Author Topic: Is LS3/5A 15 ohms speaker better than the 11 ohms LS3/5A speaker?  (Read 26869 times)

Offline james46

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Just wondering if 15 ohm sounds better why don't all the people make 15 ohm as a standard?

ghemml

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Regardless of impedance, the sensitivity is more important.

One reason I can understand for the high impedance is to prevent the amp e.g. class A amp from dying.

Offline Doggie Howser

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actually lower ohm is harder to drive...

I think Audio is approaching it using a different perspective. He's suggesting that if you have a powerful enough amp so the low impedance issue is taken care of, the higher input impedance prevents you from driving the speakers loud. That is a fascinating take on it.

End of Line - Derezzed

Offline joamonte

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Bare in mind that LS3/5a in the beginning is design for monitoring voice in a small enclose area , like inside a Van mobile mixing room or a HDB toilet size monitor room...the BBC engineer never meant to use it listen music, 15 ohm is not a problem because they have a standard transistor amp (make by Quad) to match with it , and the "standard" BBC LS3/5a terminator is using XLR connector for space, safety and easy pluging reason (MIGHT be a reason for higher impedance design)...pls remember it is a just a grade B monitor that "not qualify" as music monitoring,to BBC , it only can be use to check the recording quality of human's speaking for their radio broadcasting.

My guess is some audiophile in the 70's , 80's that using tube amp with the 16ohm output tap accidently discover how good the sound from this speaker, and when more and more home user buy the speaker and drive with solid state amp, BBC/KEF change the design to 11 ohm so that it is more suitable for the budget SS amp...

The official reason BBC change the design to 11 ohm in 1989 is because the 15 ohm design KEF woofer (8 ohm) encounter high rejected rate , so they have to redesign the woofer , the new woofer impedance drop to average 6 ohm, so KEF  have to redesign the crossover , hence the overall impedance of the speaker become 11 ohm.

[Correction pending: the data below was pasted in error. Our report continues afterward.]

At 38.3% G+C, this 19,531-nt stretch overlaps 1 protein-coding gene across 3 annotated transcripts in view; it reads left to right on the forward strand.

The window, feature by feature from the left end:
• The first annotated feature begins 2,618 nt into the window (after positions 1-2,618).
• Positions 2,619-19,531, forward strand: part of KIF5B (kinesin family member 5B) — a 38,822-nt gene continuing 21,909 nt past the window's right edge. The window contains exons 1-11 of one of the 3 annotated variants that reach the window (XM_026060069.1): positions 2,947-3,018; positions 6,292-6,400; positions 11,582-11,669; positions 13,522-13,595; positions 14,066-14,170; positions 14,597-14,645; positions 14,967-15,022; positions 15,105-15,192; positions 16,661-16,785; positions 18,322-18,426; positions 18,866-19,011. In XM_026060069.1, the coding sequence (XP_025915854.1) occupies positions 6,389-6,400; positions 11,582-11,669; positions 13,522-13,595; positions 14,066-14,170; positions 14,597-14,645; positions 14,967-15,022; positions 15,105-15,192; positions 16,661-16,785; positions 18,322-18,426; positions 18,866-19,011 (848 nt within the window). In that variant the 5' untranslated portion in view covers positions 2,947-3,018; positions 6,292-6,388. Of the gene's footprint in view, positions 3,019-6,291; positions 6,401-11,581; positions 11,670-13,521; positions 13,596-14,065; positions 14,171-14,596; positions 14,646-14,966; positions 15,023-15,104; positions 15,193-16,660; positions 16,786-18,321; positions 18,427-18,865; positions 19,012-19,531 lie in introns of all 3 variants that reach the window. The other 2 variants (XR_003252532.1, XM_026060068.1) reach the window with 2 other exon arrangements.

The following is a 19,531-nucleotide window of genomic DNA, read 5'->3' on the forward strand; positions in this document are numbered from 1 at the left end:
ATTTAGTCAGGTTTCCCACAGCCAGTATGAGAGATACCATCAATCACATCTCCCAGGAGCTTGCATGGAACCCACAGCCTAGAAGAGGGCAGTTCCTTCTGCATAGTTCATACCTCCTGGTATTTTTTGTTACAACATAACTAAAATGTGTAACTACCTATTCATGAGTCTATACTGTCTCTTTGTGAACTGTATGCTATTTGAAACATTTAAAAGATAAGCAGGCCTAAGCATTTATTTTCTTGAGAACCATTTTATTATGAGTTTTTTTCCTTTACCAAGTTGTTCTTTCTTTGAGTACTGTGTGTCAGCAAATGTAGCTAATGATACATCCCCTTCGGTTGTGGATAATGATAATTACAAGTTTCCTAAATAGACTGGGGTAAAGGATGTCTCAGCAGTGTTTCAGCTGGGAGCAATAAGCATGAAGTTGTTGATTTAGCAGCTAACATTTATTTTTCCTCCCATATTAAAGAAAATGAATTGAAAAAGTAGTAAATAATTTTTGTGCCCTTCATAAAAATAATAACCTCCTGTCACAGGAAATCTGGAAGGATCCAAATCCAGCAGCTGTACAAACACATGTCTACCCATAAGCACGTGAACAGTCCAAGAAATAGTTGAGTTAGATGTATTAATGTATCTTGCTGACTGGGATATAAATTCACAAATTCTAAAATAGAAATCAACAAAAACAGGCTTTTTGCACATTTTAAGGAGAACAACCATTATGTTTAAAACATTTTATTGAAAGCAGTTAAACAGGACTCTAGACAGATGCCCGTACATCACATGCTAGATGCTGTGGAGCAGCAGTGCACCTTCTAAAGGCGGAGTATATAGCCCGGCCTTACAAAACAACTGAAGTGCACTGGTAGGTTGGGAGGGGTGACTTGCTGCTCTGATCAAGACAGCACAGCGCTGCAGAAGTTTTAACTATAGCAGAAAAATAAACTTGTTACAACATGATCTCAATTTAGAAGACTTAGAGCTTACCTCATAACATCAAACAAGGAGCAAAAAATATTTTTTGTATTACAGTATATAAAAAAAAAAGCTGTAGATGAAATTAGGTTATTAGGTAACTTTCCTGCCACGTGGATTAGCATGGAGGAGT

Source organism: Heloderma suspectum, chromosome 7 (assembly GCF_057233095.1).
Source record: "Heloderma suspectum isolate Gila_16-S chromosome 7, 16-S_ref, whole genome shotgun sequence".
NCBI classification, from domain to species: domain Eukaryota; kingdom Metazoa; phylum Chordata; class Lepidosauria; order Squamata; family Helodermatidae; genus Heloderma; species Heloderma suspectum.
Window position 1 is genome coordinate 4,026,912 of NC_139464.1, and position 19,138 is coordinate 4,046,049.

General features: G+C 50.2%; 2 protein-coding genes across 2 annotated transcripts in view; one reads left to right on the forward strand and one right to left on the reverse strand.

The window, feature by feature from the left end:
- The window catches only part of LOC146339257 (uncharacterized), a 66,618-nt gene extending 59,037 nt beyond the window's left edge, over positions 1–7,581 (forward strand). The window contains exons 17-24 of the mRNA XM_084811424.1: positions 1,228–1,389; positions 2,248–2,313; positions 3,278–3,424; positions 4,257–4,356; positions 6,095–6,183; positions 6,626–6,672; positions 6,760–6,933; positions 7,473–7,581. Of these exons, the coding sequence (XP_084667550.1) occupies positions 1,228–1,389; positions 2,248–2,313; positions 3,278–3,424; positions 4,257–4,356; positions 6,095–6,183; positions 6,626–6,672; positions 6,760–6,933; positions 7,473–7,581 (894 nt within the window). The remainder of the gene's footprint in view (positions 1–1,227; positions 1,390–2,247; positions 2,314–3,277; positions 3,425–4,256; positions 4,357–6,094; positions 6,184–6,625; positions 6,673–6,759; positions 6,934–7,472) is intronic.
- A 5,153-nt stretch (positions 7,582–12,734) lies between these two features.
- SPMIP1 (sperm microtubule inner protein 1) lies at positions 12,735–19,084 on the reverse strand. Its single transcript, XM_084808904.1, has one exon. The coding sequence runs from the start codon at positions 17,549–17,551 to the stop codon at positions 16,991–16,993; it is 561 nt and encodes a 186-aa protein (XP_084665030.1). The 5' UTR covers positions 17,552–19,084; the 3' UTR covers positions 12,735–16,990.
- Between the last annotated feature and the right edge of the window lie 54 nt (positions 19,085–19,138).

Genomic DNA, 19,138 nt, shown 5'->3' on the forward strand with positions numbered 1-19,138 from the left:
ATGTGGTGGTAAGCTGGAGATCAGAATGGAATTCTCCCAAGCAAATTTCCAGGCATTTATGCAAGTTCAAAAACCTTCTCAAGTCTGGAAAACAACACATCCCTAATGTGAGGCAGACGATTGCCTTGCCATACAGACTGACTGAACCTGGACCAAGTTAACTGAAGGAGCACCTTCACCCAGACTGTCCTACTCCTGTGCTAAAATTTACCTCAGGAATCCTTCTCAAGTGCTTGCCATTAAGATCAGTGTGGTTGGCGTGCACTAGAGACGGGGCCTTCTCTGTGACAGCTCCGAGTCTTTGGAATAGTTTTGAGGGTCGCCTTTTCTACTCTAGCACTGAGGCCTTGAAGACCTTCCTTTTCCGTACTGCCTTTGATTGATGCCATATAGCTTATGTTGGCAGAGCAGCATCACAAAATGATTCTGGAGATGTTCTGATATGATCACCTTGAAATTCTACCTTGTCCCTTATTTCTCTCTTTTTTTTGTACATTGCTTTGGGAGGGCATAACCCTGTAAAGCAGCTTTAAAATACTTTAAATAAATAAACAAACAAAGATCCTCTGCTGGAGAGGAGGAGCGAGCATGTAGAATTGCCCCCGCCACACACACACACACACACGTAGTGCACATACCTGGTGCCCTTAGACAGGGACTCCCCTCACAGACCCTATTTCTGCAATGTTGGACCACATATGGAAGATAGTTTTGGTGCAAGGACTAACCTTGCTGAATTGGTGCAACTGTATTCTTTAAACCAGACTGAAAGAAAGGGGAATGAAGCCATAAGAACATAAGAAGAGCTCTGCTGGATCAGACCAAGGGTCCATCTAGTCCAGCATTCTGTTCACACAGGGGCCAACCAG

James , the main attractive point about 15 ohm model is that their crossover are made by different company, despite the values and circuit are the same, but different brand 15 ohm using different component, 11 ohm model all crossover are made by KEF.......and the 11 ohm crossover is not design by BBC famous engineer team , it is design by KEF, while I respect the KEF engineer knowledge, I think you also agree that KEF do not have too much great small speaker in their history ( ok 104/105 is good in old day , but those are floor stander, their own coda small speaker never really made it  :P )
« Last Edit: May 29, 2013, 01:40 by joamonte »

Offline joamonte

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One more thing to add.....

Another reason why earlier 15 ohm LS3/5a have better resale value is because in those days, 70/80s or earlier higher price Hifi are made to last, the maker put in effort in the built quality and workmanship, if you compare the veneer and parts of a good condition 70's Chartwell or Rogers Gold Tag, with the 90's Rogers 11 ohm model, you will realize the later component use is really cheapskate and the cabinet is not as solid, even the veneer don't look as nice....

The reason why 11 ohm Harberth usually can get better biding price is because Harberth have the best workmanship of all 11 ohm batch.

Offline Audio